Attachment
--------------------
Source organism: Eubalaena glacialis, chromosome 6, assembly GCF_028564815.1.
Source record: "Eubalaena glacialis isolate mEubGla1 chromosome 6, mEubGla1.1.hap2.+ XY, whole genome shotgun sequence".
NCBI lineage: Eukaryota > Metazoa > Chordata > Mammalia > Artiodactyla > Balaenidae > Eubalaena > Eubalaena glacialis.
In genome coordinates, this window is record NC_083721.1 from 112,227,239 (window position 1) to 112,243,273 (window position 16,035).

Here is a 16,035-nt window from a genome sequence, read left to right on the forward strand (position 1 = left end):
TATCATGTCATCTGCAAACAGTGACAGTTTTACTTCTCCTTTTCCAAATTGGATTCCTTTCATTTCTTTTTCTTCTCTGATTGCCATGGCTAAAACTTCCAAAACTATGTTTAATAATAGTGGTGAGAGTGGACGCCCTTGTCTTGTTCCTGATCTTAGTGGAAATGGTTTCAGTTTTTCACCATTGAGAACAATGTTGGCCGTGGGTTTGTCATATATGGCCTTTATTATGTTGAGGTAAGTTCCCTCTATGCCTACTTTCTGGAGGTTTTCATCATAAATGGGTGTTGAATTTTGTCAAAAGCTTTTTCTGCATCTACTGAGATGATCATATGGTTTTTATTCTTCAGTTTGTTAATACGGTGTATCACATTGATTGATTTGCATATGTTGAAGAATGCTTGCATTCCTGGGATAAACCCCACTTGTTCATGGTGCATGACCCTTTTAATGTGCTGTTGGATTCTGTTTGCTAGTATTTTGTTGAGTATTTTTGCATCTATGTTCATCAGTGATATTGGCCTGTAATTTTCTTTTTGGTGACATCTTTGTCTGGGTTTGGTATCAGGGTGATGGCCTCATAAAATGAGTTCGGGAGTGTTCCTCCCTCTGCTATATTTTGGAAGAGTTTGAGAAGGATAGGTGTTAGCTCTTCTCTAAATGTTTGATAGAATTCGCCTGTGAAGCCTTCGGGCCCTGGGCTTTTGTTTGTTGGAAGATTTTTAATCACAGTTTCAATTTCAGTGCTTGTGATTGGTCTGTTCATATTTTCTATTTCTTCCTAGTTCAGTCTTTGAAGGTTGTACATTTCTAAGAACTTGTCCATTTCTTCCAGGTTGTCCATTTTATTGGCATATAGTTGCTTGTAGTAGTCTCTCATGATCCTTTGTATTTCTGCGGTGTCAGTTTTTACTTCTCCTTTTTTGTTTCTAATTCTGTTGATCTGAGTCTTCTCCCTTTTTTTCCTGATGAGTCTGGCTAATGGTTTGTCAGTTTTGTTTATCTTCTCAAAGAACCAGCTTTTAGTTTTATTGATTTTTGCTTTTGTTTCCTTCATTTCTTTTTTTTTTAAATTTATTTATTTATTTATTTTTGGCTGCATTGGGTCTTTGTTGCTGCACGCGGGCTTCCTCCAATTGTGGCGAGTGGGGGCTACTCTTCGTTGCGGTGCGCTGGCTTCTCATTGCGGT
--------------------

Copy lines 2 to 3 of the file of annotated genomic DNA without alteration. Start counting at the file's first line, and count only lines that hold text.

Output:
Source record: "Eubalaena glacialis isolate mEubGla1 chromosome 6, mEubGla1.1.hap2.+ XY, whole genome shotgun sequence".
NCBI lineage: Eukaryota > Metazoa > Chordata > Mammalia > Artiodactyla > Balaenidae > Eubalaena > Eubalaena glacialis.